Apple's iOS Security White Paper

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Apple has posted a white paper on iOS Security. The document is an overview of device booting, code signing, runtime security, encryption and data protection, keychain, configuration enforcement, and Mobile Device Management.

This document provides details about how security technology and features are implemented within the iOS platform. It also outlines key elements that organizations should understand when evaluating or deploying iOS devices on their networks.

Some fun excerpts:

  • When an iOS device is turned on, its application processor immediately executes code from read-only memory known as the Boot ROM. This immutable code is laid down during chip fabrication, and is implicitly trusted.
  • If one step of this boot process is unable to load or verify the next, boot-up is stopped and the device displays the “Connect to iTunes” screen. This is called recovery mode. If the Boot ROM is not even able to load or verify LLB, it enters DFU (Device Firmware Upgrade) mode. In both cases, the device must be connected to iTunes via USB and restored to factory default settings.
  • To prevent devices from being downgraded to older versions that lack the latest security updates, iOS uses a process called System Software Personalization.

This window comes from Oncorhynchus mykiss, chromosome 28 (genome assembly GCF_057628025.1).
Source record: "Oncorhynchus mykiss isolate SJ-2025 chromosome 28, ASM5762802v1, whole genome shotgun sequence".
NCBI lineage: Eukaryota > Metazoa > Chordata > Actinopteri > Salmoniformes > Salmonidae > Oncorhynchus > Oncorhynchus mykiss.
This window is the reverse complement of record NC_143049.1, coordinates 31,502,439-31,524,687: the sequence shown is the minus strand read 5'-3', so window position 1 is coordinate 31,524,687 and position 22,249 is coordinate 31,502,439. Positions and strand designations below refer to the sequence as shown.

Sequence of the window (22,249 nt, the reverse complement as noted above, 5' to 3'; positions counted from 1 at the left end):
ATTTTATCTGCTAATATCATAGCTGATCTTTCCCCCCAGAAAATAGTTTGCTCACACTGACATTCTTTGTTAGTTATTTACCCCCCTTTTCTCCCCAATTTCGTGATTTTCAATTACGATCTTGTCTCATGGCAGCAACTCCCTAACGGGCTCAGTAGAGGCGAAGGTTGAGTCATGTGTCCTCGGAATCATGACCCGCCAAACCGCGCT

• To ensure that all apps come from a known and approved source and have not been tampered with, iOS requires that all executable code be signed using an Apple-issued certificate.
  • At runtime, code signature checks of all executable memory pages are made as they are loaded to ensure that an app has not been modified since it was installed or last updated.
  • All third-party apps are “sandboxed,” so they are restricted from accessing files stored by other apps or from making changes to the device. This prevents apps from gathering or modifying information stored by other apps.
  • Each app has a unique home directory for its files, which is randomly assigned when the app is installed.
  • The entire OS partition is mounted read-only.
  • System shared library locations are randomized at each device startup.
  • The device’s unique ID (UID) and a device group ID (GID) are AES 256-bit keys fused into the application processor during manufacturing.
  • The UID is unique to each device and is not recorded by Apple or any of its suppliers. The UID allows data to be cryptographically tied to a particular device.
  • The “Erase all content and settings” option in Settings obliterates all the keys in Effaceable Storage, rendering all user data on the device cryptographically inaccessible.
  • By setting up a device passcode, the user automatically enables Data Protection.
  • Keychain items can only be shared between apps from the same developer.
  • Because iOS achieves a reduced attack surface by limiting listening ports and removing unnecessary network utilities such as telnet, shells, or a web server, it doesn’t need firewall software.
  • Administrators can enforce complex passcode requirements and other policies using MDM or Exchange ActiveSync,

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